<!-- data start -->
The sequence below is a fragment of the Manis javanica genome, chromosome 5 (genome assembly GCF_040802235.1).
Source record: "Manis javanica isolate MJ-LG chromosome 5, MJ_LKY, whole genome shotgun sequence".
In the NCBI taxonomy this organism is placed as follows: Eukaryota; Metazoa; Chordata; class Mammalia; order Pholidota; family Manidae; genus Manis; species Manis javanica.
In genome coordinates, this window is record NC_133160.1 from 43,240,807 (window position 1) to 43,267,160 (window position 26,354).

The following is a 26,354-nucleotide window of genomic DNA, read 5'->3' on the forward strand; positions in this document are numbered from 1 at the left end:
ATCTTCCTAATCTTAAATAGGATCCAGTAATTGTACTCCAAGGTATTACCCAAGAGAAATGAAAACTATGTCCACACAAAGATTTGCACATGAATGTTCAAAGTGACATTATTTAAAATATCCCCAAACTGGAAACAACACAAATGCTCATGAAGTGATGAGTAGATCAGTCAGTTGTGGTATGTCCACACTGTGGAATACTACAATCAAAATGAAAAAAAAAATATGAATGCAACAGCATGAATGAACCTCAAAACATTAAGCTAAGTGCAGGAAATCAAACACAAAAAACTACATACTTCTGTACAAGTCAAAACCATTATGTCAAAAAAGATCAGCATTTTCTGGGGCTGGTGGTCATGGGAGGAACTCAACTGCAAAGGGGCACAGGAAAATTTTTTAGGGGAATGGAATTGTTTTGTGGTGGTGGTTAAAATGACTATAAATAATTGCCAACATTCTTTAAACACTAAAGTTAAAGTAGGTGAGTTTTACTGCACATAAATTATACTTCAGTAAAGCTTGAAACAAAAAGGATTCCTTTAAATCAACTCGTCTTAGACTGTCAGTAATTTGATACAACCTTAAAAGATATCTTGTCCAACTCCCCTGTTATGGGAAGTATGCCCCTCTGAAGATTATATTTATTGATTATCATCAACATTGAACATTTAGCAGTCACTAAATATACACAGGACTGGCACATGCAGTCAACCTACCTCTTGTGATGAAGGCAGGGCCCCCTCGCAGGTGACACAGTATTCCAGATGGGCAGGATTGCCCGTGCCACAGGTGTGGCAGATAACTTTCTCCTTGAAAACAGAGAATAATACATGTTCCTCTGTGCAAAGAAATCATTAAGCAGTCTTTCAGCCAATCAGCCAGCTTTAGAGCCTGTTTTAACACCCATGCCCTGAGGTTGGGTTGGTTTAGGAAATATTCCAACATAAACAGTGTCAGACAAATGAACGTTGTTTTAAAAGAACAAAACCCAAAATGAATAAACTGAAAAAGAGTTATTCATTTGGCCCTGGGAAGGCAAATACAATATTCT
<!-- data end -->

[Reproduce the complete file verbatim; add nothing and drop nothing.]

The sequence below is a fragment of the Manis javanica genome, chromosome 5 (genome assembly GCF_040802235.1).
Source record: "Manis javanica isolate MJ-LG chromosome 5, MJ_LKY, whole genome shotgun sequence".
In the NCBI taxonomy this organism is placed as follows: Eukaryota; Metazoa; Chordata; class Mammalia; order Pholidota; family Manidae; genus Manis; species Manis javanica.
In genome coordinates, this window is record NC_133160.1 from 43,240,807 (window position 1) to 43,267,160 (window position 26,354).

The following is a 26,354-nucleotide window of genomic DNA, read 5'->3' on the forward strand; positions in this document are numbered from 1 at the left end:
ATCTTCCTAATCTTAAATAGGATCCAGTAATTGTACTCCAAGGTATTACCCAAGAGAAATGAAAACTATGTCCACACAAAGATTTGCACATGAATGTTCAAAGTGACATTATTTAAAATATCCCCAAACTGGAAACAACACAAATGCTCATGAAGTGATGAGTAGATCAGTCAGTTGTGGTATGTCCACACTGTGGAATACTACAATCAAAATGAAAAAAAAAATATGAATGCAACAGCATGAATGAACCTCAAAACATTAAGCTAAGTGCAGGAAATCAAACACAAAAAACTACATACTTCTGTACAAGTCAAAACCATTATGTCAAAAAAGATCAGCATTTTCTGGGGCTGGTGGTCATGGGAGGAACTCAACTGCAAAGGGGCACAGGAAAATTTTTTAGGGGAATGGAATTGTTTTGTGGTGGTGGTTAAAATGACTATAAATAATTGCCAACATTCTTTAAACACTAAAGTTAAAGTAGGTGAGTTTTACTGCACATAAATTATACTTCAGTAAAGCTTGAAACAAAAAGGATTCCTTTAAATCAACTCGTCTTAGACTGTCAGTAATTTGATACAACCTTAAAAGATATCTTGTCCAACTCCCCTGTTATGGGAAGTATGCCCCTCTGAAGATTATATTTATTGATTATCATCAACATTGAACATTTAGCAGTCACTAAATATACACAGGACTGGCACATGCAGTCAACCTACCTCTTGTGATGAAGGCAGGGCCCCCTCGCAGGTGACACAGTATTCCAGATGGGCAGGATTGCCCGTGCCACAGGTGTGGCAGATAACTTTCTCCTTGAAAACAGAGAATAATACATGTTCCTCTGTGCAAAGAAATCATTAAGCAGTCTTTCAGCCAATCAGCCAGCTTTAGAGCCTGTTTTAACACCCATGCCCTGAGGTTGGGTTGGTTTAGGAAATATTCCAACATAAACAGTGTCAGACAAATGAACGTTGTTTTAAAAGAACAAAACCCAAAATGAATAAACTGAAAAAGAGTTATTCATTTGGCCCTGGGAAGGCAAATACAATATTCT